Arthur C. Clarke wrote "Perhaps our role on this planet is not to worship God — but to create Him."
Subtract the Earth-centric and Christian-centric phraseology, and the implicit confidence that there is such a thing as a preconfigured "role" for a species ... and you're left with a very Cosmist-friendly notion:
A fascinating and potentially excellent strategy for moving along the Cosmist path is to create a superhumanly intelligent, powerful and benevolent entity -- i.e., to "build a god."
It could be a digital computer. It could be a quantum computer, or some sort of system yet unknown to us.
What would it do? It could solve our problems far more effectively than we could. It could invite us into its mindspace. Ultimately though, we just can't know what it would do, any more than a cockroach can predict the unfolding of human events like wars or elections.
Potentially the advance of joy, growth, choice, understanding and all that other good stuff could be massively accelerated and improved by having our own home-brewed god to help us.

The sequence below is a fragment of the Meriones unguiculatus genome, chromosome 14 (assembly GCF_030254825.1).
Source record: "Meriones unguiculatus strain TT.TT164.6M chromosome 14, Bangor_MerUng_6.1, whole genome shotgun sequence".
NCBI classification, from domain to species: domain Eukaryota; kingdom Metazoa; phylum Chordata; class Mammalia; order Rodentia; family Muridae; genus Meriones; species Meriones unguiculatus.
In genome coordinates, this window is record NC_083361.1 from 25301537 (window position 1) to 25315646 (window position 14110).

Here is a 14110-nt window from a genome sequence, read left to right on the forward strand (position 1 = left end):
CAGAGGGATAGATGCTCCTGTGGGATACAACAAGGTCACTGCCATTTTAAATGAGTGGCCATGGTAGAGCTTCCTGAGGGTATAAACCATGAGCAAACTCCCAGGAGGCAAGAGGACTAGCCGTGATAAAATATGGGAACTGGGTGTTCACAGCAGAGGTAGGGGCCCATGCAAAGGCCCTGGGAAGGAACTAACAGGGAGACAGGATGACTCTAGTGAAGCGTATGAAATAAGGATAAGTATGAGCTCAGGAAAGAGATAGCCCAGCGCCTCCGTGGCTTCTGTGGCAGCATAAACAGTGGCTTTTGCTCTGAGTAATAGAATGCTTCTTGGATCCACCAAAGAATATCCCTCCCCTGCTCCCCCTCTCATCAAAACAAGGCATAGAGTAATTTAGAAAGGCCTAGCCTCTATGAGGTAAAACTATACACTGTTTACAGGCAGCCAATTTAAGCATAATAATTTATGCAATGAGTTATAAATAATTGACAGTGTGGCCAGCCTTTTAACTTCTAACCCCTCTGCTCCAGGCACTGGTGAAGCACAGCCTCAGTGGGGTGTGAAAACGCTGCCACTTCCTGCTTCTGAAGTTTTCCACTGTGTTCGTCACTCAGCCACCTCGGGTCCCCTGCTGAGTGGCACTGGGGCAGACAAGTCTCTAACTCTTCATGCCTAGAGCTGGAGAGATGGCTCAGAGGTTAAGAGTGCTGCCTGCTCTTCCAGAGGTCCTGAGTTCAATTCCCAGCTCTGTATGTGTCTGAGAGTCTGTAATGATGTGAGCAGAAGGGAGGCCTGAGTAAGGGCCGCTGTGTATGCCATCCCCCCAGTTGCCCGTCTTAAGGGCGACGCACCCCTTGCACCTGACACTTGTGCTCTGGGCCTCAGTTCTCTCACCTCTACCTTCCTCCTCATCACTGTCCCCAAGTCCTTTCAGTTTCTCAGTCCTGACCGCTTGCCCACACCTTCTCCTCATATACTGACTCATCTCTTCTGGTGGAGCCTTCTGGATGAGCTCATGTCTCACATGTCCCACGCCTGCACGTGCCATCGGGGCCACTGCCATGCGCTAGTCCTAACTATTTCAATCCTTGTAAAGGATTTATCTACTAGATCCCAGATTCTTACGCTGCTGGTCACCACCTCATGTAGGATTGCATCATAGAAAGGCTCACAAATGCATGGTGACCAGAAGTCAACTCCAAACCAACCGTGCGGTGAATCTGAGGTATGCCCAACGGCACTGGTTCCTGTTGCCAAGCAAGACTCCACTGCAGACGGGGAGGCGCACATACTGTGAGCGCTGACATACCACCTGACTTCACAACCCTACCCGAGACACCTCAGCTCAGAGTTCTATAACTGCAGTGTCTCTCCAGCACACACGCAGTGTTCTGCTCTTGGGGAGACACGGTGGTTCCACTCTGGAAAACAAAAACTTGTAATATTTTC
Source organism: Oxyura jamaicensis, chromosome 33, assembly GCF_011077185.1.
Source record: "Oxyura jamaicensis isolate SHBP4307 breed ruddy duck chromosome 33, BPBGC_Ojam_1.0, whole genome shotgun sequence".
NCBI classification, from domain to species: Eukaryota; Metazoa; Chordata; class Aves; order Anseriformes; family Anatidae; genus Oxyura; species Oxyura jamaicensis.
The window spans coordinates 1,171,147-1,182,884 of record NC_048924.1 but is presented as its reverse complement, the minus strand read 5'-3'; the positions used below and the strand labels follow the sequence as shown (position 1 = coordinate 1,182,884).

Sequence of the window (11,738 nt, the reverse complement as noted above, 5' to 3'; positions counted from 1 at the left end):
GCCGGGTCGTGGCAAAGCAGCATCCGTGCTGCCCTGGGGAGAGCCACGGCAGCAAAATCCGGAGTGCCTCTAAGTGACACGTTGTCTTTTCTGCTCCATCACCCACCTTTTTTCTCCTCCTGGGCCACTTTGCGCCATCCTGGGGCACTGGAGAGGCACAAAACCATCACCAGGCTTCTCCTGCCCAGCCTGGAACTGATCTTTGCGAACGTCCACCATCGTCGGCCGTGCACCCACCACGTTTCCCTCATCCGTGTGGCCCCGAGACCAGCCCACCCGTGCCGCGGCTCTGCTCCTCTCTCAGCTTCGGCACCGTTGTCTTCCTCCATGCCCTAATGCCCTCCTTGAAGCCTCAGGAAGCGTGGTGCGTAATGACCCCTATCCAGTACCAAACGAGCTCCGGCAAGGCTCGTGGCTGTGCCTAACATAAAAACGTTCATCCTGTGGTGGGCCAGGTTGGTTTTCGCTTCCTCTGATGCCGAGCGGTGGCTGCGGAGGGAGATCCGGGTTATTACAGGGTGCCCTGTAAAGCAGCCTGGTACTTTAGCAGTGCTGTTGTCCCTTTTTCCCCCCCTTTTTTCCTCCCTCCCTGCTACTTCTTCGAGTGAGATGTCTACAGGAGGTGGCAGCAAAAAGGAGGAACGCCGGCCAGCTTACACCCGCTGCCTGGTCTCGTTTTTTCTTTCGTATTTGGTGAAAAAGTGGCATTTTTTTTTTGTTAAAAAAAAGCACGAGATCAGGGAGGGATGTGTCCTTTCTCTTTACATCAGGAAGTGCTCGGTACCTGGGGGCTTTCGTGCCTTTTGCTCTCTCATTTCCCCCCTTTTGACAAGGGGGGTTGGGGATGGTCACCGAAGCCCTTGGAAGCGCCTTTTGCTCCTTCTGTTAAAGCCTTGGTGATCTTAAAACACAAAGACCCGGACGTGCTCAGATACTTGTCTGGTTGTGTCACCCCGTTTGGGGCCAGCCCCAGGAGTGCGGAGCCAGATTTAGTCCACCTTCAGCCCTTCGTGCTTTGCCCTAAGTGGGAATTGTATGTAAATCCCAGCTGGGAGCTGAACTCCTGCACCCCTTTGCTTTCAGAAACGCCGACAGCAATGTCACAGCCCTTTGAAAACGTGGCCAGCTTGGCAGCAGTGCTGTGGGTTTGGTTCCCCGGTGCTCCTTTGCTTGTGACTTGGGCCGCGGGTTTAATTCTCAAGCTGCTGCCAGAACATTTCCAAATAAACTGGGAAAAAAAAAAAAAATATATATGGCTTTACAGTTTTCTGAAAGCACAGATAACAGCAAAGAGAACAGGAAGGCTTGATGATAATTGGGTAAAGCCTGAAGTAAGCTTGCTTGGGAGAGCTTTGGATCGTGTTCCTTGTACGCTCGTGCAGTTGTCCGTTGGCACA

Is there a risk here? Yes.
Do we thoroughly understand the risk-benefit tradeoffs involved in such a pursuit? Not at this point.
Will we ever fully understand these tradeoffs? Probably not, but we can surely grok them more fully than is the case right now.
A lot more study will be required before we'll know for sure if building a god is the best thing to do ... and if it is, at what stage in the development of our knowledge it's the best thing to do.
And, not coincidentally, a lot more study will be required before we'll know how to build a god in enough technical detail to do it.
Cosmism doesn't advocate jumping rashly into such an enterprise. It does advocate devoting significant resources and enthusiasm to the serious exploration of the possibility.